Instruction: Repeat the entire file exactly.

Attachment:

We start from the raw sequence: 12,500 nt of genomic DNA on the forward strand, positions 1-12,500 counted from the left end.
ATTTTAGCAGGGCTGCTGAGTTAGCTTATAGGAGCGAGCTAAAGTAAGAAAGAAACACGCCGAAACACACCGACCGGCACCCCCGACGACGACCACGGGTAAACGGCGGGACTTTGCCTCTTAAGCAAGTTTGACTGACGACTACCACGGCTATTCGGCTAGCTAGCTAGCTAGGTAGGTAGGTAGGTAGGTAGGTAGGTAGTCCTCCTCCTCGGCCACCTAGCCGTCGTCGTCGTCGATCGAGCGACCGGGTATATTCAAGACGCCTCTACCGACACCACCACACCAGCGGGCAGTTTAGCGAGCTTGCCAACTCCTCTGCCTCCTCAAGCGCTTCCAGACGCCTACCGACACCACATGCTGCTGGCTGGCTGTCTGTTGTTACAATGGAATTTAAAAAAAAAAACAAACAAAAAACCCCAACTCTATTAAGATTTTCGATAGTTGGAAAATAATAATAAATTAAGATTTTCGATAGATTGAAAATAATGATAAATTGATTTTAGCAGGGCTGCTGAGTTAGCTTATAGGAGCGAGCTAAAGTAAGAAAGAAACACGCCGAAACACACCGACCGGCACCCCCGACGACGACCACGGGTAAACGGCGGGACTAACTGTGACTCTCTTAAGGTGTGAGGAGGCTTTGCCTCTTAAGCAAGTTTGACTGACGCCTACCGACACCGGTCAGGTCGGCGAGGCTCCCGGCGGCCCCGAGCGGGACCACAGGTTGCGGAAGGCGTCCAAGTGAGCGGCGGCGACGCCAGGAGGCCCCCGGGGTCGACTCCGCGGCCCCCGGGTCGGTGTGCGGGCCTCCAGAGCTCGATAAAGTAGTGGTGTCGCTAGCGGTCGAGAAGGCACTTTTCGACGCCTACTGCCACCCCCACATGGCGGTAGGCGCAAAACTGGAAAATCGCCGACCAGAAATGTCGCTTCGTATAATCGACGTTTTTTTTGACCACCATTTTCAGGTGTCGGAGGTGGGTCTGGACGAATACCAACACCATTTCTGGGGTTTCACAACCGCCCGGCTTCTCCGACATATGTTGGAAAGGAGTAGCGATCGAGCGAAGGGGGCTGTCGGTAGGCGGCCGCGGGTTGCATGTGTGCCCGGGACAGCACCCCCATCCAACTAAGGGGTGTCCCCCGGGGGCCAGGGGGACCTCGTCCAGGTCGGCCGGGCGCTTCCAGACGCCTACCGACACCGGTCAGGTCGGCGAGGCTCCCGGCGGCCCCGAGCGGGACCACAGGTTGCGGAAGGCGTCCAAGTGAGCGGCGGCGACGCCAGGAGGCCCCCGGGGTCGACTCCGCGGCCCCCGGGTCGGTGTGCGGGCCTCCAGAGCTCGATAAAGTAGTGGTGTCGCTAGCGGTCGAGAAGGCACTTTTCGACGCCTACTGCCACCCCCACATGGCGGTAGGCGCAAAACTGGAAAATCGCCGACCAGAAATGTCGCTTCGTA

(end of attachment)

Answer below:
We start from the raw sequence: 12,500 nt of genomic DNA on the forward strand, positions 1-12,500 counted from the left end.
ATTTTAGCAGGGCTGCTGAGTTAGCTTATAGGAGCGAGCTAAAGTAAGAAAGAAACACGCCGAAACACACCGACCGGCACCCCCGACGACGACCACGGGTAAACGGCGGGACTTTGCCTCTTAAGCAAGTTTGACTGACGACTACCACGGCTATTCGGCTAGCTAGCTAGCTAGGTAGGTAGGTAGGTAGGTAGGTAGGTAGTCCTCCTCCTCGGCCACCTAGCCGTCGTCGTCGTCGATCGAGCGACCGGGTATATTCAAGACGCCTCTACCGACACCACCACACCAGCGGGCAGTTTAGCGAGCTTGCCAACTCCTCTGCCTCCTCAAGCGCTTCCAGACGCCTACCGACACCACATGCTGCTGGCTGGCTGTCTGTTGTTACAATGGAATTTAAAAAAAAAAACAAACAAAAAACCCCAACTCTATTAAGATTTTCGATAGTTGGAAAATAATAATAAATTAAGATTTTCGATAGATTGAAAATAATGATAAATTGATTTTAGCAGGGCTGCTGAGTTAGCTTATAGGAGCGAGCTAAAGTAAGAAAGAAACACGCCGAAACACACCGACCGGCACCCCCGACGACGACCACGGGTAAACGGCGGGACTAACTGTGACTCTCTTAAGGTGTGAGGAGGCTTTGCCTCTTAAGCAAGTTTGACTGACGCCTACCGACACCGGTCAGGTCGGCGAGGCTCCCGGCGGCCCCGAGCGGGACCACAGGTTGCGGAAGGCGTCCAAGTGAGCGGCGGCGACGCCAGGAGGCCCCCGGGGTCGACTCCGCGGCCCCCGGGTCGGTGTGCGGGCCTCCAGAGCTCGATAAAGTAGTGGTGTCGCTAGCGGTCGAGAAGGCACTTTTCGACGCCTACTGCCACCCCCACATGGCGGTAGGCGCAAAACTGGAAAATCGCCGACCAGAAATGTCGCTTCGTATAATCGACGTTTTTTTTGACCACCATTTTCAGGTGTCGGAGGTGGGTCTGGACGAATACCAACACCATTTCTGGGGTTTCACAACCGCCCGGCTTCTCCGACATATGTTGGAAAGGAGTAGCGATCGAGCGAAGGGGGCTGTCGGTAGGCGGCCGCGGGTTGCATGTGTGCCCGGGACAGCACCCCCATCCAACTAAGGGGTGTCCCCCGGGGGCCAGGGGGACCTCGTCCAGGTCGGCCGGGCGCTTCCAGACGCCTACCGACACCGGTCAGGTCGGCGAGGCTCCCGGCGGCCCCGAGCGGGACCACAGGTTGCGGAAGGCGTCCAAGTGAGCGGCGGCGACGCCAGGAGGCCCCCGGGGTCGACTCCGCGGCCCCCGGGTCGGTGTGCGGGCCTCCAGAGCTCGATAAAGTAGTGGTGTCGCTAGCGGTCGAGAAGGCACTTTTCGACGCCTACTGCCACCCCCACATGGCGGTAGGCGCAAAACTGGAAAATCGCCGACCAGAAATGTCGCTTCGTA